Feb. 13, 2018

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UUP members, students, advocate for EOP/EOC

uupdate 2-13-18

UUP has long known that no one can tell the story of SUNY’s opportunity programs better than the students who benefit from them, and that proved true once again during the union’s Advocacy Day in Albany for the Educational Opportunity Program and the Educational Opportunity Centers of SUNY.

The Feb. 13 advocacy event, in Albany, also included SUNY technology sector colleges and academic medical centers.

Above, Buffalo State EOP student Nicholas Lee, center, speaks to a staffer for Assemblyman Sean Ryan (D-Buffalo) as Buffalo State Chapter member Jude Jayatilleke, second from right, and Buffalo State EOP students listen.

“Go out and do what has to be done today – it makes a difference,” UUP President Fred Kowal told about 200 students and EOP and EOC staff, some of who traveled from as far away as Buffalo to ask lawmakers for their support.”

Kowal assured the students that UUP will remember their need as it tries to restore funding cuts to just about every part of the SUNY budget.

A pattern of cuts

The governor’s Executive Proposal recommends a combined $10.3 million cut for both programs, which would virtually eliminate them. Every time the governor has cut the opportunity programs' budgets, the Legislature has restored funding. But in a year when the state faces a multi-billion-dollar deficit, nothing feels safe.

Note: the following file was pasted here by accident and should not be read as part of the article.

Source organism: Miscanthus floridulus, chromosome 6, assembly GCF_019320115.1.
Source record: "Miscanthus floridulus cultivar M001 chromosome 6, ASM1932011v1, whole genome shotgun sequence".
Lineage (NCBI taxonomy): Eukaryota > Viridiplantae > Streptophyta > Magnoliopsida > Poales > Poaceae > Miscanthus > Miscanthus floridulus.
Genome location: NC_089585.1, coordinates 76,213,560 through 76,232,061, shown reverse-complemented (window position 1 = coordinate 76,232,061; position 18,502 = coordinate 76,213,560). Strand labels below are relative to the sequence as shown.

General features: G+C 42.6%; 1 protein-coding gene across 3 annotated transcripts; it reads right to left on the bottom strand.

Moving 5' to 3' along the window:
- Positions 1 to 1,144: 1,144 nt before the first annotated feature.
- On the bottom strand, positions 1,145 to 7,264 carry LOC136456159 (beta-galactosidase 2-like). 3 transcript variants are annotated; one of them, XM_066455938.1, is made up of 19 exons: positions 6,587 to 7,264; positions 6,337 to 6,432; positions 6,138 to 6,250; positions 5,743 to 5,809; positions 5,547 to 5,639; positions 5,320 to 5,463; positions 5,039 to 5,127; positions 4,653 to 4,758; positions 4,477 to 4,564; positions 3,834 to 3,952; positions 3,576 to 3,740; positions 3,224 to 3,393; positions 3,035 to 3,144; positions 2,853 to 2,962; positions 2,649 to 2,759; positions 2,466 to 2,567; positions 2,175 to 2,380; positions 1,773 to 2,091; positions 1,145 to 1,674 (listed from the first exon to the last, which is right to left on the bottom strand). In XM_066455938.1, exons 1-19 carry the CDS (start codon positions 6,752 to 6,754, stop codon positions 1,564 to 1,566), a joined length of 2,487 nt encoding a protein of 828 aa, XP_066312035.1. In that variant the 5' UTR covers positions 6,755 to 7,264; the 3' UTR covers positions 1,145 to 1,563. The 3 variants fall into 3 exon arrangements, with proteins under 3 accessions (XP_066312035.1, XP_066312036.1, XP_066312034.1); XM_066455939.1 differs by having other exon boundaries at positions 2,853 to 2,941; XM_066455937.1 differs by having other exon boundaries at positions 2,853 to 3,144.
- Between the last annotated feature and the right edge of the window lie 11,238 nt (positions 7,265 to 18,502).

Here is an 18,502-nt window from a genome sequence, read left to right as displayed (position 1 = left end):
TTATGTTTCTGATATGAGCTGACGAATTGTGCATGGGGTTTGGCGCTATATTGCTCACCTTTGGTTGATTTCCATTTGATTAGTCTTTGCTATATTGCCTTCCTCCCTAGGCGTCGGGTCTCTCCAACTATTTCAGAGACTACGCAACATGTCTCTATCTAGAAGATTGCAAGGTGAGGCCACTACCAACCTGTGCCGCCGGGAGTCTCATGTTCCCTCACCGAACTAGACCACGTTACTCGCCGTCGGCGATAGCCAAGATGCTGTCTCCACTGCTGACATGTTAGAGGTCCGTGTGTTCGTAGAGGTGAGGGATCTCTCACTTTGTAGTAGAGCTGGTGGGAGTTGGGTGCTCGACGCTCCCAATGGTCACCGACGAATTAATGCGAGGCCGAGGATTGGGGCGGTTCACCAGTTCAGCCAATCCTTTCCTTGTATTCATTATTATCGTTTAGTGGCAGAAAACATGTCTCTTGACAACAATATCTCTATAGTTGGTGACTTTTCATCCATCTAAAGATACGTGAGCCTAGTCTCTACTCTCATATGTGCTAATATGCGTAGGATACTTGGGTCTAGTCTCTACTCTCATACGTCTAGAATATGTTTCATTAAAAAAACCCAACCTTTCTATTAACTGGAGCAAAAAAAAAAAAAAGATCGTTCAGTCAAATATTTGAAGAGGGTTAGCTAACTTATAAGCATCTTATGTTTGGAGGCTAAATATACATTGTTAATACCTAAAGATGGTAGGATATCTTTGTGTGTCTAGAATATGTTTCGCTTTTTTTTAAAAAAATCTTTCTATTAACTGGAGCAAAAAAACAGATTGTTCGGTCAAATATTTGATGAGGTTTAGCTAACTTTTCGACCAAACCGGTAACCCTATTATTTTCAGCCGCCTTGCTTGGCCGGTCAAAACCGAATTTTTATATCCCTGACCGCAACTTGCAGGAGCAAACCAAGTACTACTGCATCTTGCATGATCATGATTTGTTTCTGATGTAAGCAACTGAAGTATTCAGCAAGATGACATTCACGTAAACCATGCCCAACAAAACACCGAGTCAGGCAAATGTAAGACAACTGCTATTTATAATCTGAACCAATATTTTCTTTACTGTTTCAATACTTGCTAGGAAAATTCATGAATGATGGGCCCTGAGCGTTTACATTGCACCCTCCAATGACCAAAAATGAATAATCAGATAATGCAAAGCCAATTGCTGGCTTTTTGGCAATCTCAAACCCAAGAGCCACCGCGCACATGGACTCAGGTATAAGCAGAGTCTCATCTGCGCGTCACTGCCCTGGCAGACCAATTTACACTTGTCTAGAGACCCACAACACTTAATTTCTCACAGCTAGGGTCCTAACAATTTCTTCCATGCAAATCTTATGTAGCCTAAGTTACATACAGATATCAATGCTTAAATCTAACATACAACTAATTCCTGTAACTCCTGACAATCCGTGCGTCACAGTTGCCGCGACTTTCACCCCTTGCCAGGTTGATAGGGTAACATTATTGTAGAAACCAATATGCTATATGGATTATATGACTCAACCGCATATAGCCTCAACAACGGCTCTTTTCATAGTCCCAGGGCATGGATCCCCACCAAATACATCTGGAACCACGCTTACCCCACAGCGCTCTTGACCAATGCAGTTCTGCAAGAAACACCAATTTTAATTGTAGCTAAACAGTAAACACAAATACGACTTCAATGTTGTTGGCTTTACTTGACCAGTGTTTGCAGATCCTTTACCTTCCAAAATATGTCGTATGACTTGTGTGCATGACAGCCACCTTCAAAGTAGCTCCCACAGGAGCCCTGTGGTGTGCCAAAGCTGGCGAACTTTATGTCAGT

The governor released his budget Jan. 16, and has a 30-day window in which to amend it. Although Executive Proposal amendments are usually minor and technical, UUP hopes that by bringing the desperate circumstances of the Academic Medical Centers to lawmakers’ attention now, the subsidy might be restored.

Many of the students who came to Albany Tuesday were on their first Advocacy Day. Among them was Stephanie Pena, 22, an EOP student from Oneonta, who is also the first member of her family to go to college.

“I believe in advocating for programs that matter,” said Pena, who grew up in Harlem in New York City. “This is the first time that I had the time to do this. And it’s rewarding that it happened during my last semester.”

A lasting influence

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Above, statewide Membership Development Officer Tom Hoey, right, and Oneonta Chapter President Bill Simons, left, pose with Sen. Jim Seward (R-Oneonta) and EOP students.

EOP counselors Jude Jayatilleke and Neil O’Donnell – who is himself an EOP graduate – were among the UUP members who let their students tell their stories, but then added their own impassioned descriptions of the opportunity programs.

In a meeting with the staff of Assembly Member Sean Ryan, a Buffalo Democrat, O’Donnell told how he stayed in touch with his own EOP counselors for years after graduating, and that he expects to do the same for the students he works with now.

“It’s a bond that gets us through a lot,” O’Donnell said. “It makes an impact well beyond just four years as an undergraduate.”

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